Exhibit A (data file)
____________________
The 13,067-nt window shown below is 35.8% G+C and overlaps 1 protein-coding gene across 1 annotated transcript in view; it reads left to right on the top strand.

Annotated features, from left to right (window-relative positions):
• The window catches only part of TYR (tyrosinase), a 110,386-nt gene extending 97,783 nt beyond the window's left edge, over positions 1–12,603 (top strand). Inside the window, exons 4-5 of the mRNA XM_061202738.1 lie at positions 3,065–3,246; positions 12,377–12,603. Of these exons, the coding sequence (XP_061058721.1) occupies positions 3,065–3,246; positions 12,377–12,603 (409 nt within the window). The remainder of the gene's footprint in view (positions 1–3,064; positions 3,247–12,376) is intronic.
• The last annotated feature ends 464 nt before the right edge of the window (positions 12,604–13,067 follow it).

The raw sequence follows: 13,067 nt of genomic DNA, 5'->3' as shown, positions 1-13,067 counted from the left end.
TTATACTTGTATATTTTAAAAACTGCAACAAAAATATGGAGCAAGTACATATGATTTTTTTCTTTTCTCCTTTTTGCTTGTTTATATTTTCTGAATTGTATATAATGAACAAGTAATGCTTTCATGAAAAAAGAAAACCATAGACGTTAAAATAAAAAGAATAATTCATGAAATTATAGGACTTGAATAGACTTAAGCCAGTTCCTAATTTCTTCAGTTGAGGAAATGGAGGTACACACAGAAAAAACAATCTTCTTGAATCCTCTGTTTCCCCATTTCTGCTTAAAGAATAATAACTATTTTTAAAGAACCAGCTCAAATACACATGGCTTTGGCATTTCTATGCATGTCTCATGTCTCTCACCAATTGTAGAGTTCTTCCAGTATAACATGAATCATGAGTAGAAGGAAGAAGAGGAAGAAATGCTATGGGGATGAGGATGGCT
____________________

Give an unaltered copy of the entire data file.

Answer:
The 13,067-nt window shown below is 35.8% G+C and overlaps 1 protein-coding gene across 1 annotated transcript in view; it reads left to right on the top strand.

Annotated features, from left to right (window-relative positions):
• The window catches only part of TYR (tyrosinase), a 110,386-nt gene extending 97,783 nt beyond the window's left edge, over positions 1–12,603 (top strand). Inside the window, exons 4-5 of the mRNA XM_061202738.1 lie at positions 3,065–3,246; positions 12,377–12,603. Of these exons, the coding sequence (XP_061058721.1) occupies positions 3,065–3,246; positions 12,377–12,603 (409 nt within the window). The remainder of the gene's footprint in view (positions 1–3,064; positions 3,247–12,376) is intronic.
• The last annotated feature ends 464 nt before the right edge of the window (positions 12,604–13,067 follow it).

The raw sequence follows: 13,067 nt of genomic DNA, 5'->3' as shown, positions 1-13,067 counted from the left end.
TTATACTTGTATATTTTAAAAACTGCAACAAAAATATGGAGCAAGTACATATGATTTTTTTCTTTTCTCCTTTTTGCTTGTTTATATTTTCTGAATTGTATATAATGAACAAGTAATGCTTTCATGAAAAAAGAAAACCATAGACGTTAAAATAAAAAGAATAATTCATGAAATTATAGGACTTGAATAGACTTAAGCCAGTTCCTAATTTCTTCAGTTGAGGAAATGGAGGTACACACAGAAAAAACAATCTTCTTGAATCCTCTGTTTCCCCATTTCTGCTTAAAGAATAATAACTATTTTTAAAGAACCAGCTCAAATACACATGGCTTTGGCATTTCTATGCATGTCTCATGTCTCTCACCAATTGTAGAGTTCTTCCAGTATAACATGAATCATGAGTAGAAGGAAGAAGAGGAAGAAATGCTATGGGGATGAGGATGGCT